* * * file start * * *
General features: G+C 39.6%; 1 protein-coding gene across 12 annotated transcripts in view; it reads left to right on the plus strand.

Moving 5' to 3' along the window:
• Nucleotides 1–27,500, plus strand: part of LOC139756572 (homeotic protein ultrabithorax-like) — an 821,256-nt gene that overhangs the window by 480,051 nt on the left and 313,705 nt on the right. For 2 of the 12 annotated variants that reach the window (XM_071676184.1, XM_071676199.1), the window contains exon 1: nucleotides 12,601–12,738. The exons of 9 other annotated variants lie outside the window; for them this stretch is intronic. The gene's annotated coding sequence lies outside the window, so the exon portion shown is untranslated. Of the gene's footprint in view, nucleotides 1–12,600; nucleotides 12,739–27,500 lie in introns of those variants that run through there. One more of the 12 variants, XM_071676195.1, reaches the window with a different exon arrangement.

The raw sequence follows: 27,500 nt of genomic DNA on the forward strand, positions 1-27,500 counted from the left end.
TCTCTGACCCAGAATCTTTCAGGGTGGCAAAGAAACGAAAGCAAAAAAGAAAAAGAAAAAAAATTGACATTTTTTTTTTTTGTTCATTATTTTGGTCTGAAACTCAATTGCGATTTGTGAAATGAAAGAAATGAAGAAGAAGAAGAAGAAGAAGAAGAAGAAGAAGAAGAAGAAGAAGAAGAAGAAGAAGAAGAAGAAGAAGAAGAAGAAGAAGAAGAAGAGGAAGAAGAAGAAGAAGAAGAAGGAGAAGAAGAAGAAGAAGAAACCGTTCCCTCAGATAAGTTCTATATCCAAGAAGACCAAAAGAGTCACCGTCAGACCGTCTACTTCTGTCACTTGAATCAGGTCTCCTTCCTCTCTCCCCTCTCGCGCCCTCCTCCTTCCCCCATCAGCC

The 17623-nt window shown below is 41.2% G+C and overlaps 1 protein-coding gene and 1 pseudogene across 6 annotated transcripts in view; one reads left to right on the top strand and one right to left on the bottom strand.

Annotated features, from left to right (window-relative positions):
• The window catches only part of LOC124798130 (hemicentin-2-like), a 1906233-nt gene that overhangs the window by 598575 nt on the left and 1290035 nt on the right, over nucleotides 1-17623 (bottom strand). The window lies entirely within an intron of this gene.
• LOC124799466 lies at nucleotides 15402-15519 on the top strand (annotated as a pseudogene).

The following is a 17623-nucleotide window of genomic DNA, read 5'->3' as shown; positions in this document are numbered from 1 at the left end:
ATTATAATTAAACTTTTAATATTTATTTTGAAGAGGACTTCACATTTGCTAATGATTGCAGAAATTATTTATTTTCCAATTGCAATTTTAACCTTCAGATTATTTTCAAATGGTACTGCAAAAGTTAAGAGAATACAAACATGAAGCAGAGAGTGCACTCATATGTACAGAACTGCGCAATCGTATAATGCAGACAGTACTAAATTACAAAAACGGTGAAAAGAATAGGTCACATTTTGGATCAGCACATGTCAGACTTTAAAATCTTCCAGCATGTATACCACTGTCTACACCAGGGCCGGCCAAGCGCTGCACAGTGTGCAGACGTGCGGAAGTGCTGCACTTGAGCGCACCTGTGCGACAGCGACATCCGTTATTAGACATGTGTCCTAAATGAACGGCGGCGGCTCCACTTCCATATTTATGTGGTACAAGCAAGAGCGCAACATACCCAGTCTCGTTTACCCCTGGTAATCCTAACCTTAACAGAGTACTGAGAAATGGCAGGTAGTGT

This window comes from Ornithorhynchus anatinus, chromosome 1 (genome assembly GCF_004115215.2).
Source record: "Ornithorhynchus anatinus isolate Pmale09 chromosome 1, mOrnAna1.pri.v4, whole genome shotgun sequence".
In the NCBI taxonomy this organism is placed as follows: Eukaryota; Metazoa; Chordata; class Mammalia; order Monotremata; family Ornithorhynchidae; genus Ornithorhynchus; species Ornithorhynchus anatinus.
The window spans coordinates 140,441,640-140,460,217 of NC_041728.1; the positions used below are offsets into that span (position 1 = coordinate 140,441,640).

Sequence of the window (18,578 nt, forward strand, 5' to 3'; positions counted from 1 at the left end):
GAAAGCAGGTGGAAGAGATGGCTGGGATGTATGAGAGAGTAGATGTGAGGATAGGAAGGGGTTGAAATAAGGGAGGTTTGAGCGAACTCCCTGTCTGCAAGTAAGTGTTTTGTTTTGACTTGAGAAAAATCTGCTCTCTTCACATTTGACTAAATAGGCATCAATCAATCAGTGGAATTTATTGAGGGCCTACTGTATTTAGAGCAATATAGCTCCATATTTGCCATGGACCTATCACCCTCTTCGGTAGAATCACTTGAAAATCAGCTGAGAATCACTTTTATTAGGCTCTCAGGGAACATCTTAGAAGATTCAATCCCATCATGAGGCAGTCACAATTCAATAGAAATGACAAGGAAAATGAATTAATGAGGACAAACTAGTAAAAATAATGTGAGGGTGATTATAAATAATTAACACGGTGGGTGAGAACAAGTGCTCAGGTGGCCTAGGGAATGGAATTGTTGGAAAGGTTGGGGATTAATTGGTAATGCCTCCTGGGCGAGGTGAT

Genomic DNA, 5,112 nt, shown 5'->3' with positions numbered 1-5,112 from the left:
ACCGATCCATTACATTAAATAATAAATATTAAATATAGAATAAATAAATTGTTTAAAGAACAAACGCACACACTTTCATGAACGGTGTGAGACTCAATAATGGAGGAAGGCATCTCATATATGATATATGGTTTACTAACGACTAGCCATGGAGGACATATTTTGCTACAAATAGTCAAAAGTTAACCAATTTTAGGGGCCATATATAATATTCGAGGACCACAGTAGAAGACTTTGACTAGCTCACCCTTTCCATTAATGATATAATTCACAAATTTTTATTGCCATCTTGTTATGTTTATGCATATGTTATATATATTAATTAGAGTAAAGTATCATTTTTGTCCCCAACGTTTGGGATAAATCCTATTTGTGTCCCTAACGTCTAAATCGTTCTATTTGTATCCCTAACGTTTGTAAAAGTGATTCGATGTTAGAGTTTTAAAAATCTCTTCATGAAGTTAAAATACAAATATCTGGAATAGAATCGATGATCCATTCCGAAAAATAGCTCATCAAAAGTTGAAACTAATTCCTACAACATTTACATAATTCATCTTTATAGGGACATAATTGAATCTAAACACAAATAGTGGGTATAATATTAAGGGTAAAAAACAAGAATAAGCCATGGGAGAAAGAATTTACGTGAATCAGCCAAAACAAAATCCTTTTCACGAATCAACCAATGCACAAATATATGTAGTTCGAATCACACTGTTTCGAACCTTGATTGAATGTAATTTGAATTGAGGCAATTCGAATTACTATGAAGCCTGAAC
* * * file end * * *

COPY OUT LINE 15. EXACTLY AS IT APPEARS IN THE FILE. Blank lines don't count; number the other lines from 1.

The window spans coordinates 140,441,640-140,460,217 of NC_041728.1; the positions used below are offsets into that span (position 1 = coordinate 140,441,640).